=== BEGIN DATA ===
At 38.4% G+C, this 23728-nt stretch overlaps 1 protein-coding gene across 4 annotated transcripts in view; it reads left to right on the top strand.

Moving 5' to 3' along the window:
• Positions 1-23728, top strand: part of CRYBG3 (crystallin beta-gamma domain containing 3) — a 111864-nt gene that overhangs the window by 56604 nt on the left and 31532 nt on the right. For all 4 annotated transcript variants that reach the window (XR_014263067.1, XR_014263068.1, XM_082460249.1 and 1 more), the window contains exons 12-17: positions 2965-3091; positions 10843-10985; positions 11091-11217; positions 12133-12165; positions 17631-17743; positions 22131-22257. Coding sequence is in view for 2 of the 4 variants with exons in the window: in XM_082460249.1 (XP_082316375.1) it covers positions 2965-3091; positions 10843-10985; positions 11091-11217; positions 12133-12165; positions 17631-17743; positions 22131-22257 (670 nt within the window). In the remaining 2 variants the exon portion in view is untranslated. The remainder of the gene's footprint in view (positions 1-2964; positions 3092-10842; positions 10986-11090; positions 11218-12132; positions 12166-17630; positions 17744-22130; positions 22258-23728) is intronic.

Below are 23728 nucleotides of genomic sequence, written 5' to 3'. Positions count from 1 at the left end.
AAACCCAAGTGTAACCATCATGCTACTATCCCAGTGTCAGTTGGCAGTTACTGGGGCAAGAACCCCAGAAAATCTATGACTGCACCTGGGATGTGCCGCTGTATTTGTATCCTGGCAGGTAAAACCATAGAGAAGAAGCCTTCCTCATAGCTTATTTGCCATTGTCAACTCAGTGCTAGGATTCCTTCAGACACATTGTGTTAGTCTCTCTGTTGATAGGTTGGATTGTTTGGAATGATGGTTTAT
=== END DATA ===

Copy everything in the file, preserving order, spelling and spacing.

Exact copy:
At 38.4% G+C, this 23728-nt stretch overlaps 1 protein-coding gene across 4 annotated transcripts in view; it reads left to right on the top strand.

Moving 5' to 3' along the window:
• Positions 1-23728, top strand: part of CRYBG3 (crystallin beta-gamma domain containing 3) — a 111864-nt gene that overhangs the window by 56604 nt on the left and 31532 nt on the right. For all 4 annotated transcript variants that reach the window (XR_014263067.1, XR_014263068.1, XM_082460249.1 and 1 more), the window contains exons 12-17: positions 2965-3091; positions 10843-10985; positions 11091-11217; positions 12133-12165; positions 17631-17743; positions 22131-22257. Coding sequence is in view for 2 of the 4 variants with exons in the window: in XM_082460249.1 (XP_082316375.1) it covers positions 2965-3091; positions 10843-10985; positions 11091-11217; positions 12133-12165; positions 17631-17743; positions 22131-22257 (670 nt within the window). In the remaining 2 variants the exon portion in view is untranslated. The remainder of the gene's footprint in view (positions 1-2964; positions 3092-10842; positions 10986-11090; positions 11218-12132; positions 12166-17630; positions 17744-22130; positions 22258-23728) is intronic.

Below are 23728 nucleotides of genomic sequence, written 5' to 3'. Positions count from 1 at the left end.
AAACCCAAGTGTAACCATCATGCTACTATCCCAGTGTCAGTTGGCAGTTACTGGGGCAAGAACCCCAGAAAATCTATGACTGCACCTGGGATGTGCCGCTGTATTTGTATCCTGGCAGGTAAAACCATAGAGAAGAAGCCTTCCTCATAGCTTATTTGCCATTGTCAACTCAGTGCTAGGATTCCTTCAGACACATTGTGTTAGTCTCTCTGTTGATAGGTTGGATTGTTTGGAATGATGGTTTAT